Consistency in data

I’m a numbers guy. An eternity ago, I studied statistics and have a graduate degree in the subject. I helped edit a university level textbook in econometrics.

So I get somewhat frustrated when I see the misinformation from pseudo-statistical studies being circulated with viral velocity, despite flaws that should have been immediately apparent, even to those with just a modicum of numeracy.

For example, last week, an article in the National Post cited figures from Cable.co.uk claiming that for home broadband “Canadians paid $0.94 (U.S.) per megabit per month. The French paid US$0.48, the Americans US$0.20, the Swedes US$0.12.” That same study was discredited last April in a blog post by CWTA. “The questionable quality of the Cable.co.uk methodology is made crystal clear when its 2020 report is compared to its findings in 2019. For 2020, Cable.co.uk concluded that the average fixed broadband monthly cost in Canada was US$76.14 while the average monthly cost in 2019 was $34.86.”

Does anyone really believe that Canadian broadband monthly prices more than doubled between 2019 and 2020? Doesn’t this show that there just might be a problem with the methodology being used by Cable.co.uk? I wrote more detail about those issues last April in “When flawed data leads to flawed conclusions” and a year ago in “Look at the data”.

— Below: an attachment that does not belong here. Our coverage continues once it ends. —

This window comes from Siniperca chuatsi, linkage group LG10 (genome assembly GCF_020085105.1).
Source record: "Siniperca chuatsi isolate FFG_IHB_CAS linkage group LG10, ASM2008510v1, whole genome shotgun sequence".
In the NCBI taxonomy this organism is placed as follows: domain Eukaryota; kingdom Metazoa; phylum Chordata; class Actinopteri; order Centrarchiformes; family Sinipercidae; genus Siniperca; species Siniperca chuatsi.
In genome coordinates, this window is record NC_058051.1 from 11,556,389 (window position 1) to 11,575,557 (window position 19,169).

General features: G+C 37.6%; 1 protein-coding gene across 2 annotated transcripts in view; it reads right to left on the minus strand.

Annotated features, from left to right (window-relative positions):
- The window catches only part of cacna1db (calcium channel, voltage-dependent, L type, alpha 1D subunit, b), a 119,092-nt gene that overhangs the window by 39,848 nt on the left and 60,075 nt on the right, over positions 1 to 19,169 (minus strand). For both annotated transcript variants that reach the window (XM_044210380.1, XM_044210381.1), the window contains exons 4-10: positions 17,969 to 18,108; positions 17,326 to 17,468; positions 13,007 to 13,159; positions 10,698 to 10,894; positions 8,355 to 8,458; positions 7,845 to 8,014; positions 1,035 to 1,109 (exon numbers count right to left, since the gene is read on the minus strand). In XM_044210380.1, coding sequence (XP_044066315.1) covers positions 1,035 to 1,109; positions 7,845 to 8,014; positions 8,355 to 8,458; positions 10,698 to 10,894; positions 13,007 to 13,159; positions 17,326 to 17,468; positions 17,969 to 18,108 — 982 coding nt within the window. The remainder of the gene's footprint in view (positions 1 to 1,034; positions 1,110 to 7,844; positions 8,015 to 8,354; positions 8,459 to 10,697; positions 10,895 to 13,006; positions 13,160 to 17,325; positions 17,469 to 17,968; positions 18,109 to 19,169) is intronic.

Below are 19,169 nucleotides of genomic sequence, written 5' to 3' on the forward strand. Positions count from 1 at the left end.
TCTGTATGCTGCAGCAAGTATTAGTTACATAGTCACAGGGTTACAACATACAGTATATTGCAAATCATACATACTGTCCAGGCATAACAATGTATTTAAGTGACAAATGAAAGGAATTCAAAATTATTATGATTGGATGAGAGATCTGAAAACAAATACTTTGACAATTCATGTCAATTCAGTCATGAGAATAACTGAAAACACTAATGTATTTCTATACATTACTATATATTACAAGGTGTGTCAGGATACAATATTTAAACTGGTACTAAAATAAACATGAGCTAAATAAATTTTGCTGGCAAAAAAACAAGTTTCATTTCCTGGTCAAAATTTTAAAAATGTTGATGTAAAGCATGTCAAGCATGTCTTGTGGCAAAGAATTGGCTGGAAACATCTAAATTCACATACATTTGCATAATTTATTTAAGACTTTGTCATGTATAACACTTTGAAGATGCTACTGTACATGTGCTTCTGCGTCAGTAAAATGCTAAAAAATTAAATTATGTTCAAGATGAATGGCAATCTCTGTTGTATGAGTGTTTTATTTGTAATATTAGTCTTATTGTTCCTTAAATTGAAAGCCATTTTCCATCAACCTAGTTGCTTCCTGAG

Price comparisons from Rewheel have merited dubious distinction for systemic problems, “a careless mish-mash of data points from which no reliable conclusions can be drawn.” As I wrote a year ago, critics have said “The Rewheel story is easy to understand. It is also completely wrong.”

Given the many theoretical and practical flaws and errors contained in the Rewheel study, we find it of no value when comparing prices internationally or establishing the level of competition in a country. A warning label informing readers about the lack of intellectual rigor and the misleading and incorrect nature of the Rewheel study’s results is appropriate and recommended.

For a dozen years, I have been writing about flawed studies being used to support advocacy efforts (see: “Mixing passion and scholarship” from November 2009).

As the year winds down, I will try to put together some general notes on how to read price comparison studies, and what to watch for.

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